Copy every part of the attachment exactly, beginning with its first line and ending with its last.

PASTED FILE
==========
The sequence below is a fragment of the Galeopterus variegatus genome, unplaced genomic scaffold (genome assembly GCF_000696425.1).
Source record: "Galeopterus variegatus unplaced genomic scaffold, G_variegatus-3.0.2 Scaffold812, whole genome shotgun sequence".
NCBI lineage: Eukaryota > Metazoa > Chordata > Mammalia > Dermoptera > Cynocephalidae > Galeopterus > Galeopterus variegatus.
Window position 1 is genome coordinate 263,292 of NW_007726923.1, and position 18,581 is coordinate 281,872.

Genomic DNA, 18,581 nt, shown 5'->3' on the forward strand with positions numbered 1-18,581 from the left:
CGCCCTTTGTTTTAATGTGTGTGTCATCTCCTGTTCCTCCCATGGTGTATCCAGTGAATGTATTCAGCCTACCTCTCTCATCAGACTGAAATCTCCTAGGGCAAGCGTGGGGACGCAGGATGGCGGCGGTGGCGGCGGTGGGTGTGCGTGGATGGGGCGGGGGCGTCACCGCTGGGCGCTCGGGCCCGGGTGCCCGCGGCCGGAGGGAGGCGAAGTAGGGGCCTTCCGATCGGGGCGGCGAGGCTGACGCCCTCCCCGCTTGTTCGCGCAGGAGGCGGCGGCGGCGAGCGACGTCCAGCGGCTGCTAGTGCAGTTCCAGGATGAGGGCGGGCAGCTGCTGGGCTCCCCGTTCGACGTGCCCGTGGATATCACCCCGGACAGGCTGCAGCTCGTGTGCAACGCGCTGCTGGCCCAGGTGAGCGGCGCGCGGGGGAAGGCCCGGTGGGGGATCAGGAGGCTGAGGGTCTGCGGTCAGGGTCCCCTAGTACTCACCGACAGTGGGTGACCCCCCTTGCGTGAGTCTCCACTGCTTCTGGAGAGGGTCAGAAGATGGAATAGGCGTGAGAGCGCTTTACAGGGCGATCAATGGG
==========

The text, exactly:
The sequence below is a fragment of the Galeopterus variegatus genome, unplaced genomic scaffold (genome assembly GCF_000696425.1).
Source record: "Galeopterus variegatus unplaced genomic scaffold, G_variegatus-3.0.2 Scaffold812, whole genome shotgun sequence".
NCBI lineage: Eukaryota > Metazoa > Chordata > Mammalia > Dermoptera > Cynocephalidae > Galeopterus > Galeopterus variegatus.
Window position 1 is genome coordinate 263,292 of NW_007726923.1, and position 18,581 is coordinate 281,872.

Genomic DNA, 18,581 nt, shown 5'->3' on the forward strand with positions numbered 1-18,581 from the left:
CGCCCTTTGTTTTAATGTGTGTGTCATCTCCTGTTCCTCCCATGGTGTATCCAGTGAATGTATTCAGCCTACCTCTCTCATCAGACTGAAATCTCCTAGGGCAAGCGTGGGGACGCAGGATGGCGGCGGTGGCGGCGGTGGGTGTGCGTGGATGGGGCGGGGGCGTCACCGCTGGGCGCTCGGGCCCGGGTGCCCGCGGCCGGAGGGAGGCGAAGTAGGGGCCTTCCGATCGGGGCGGCGAGGCTGACGCCCTCCCCGCTTGTTCGCGCAGGAGGCGGCGGCGGCGAGCGACGTCCAGCGGCTGCTAGTGCAGTTCCAGGATGAGGGCGGGCAGCTGCTGGGCTCCCCGTTCGACGTGCCCGTGGATATCACCCCGGACAGGCTGCAGCTCGTGTGCAACGCGCTGCTGGCCCAGGTGAGCGGCGCGCGGGGGAAGGCCCGGTGGGGGATCAGGAGGCTGAGGGTCTGCGGTCAGGGTCCCCTAGTACTCACCGACAGTGGGTGACCCCCCTTGCGTGAGTCTCCACTGCTTCTGGAGAGGGTCAGAAGATGGAATAGGCGTGAGAGCGCTTTACAGGGCGATCAATGGG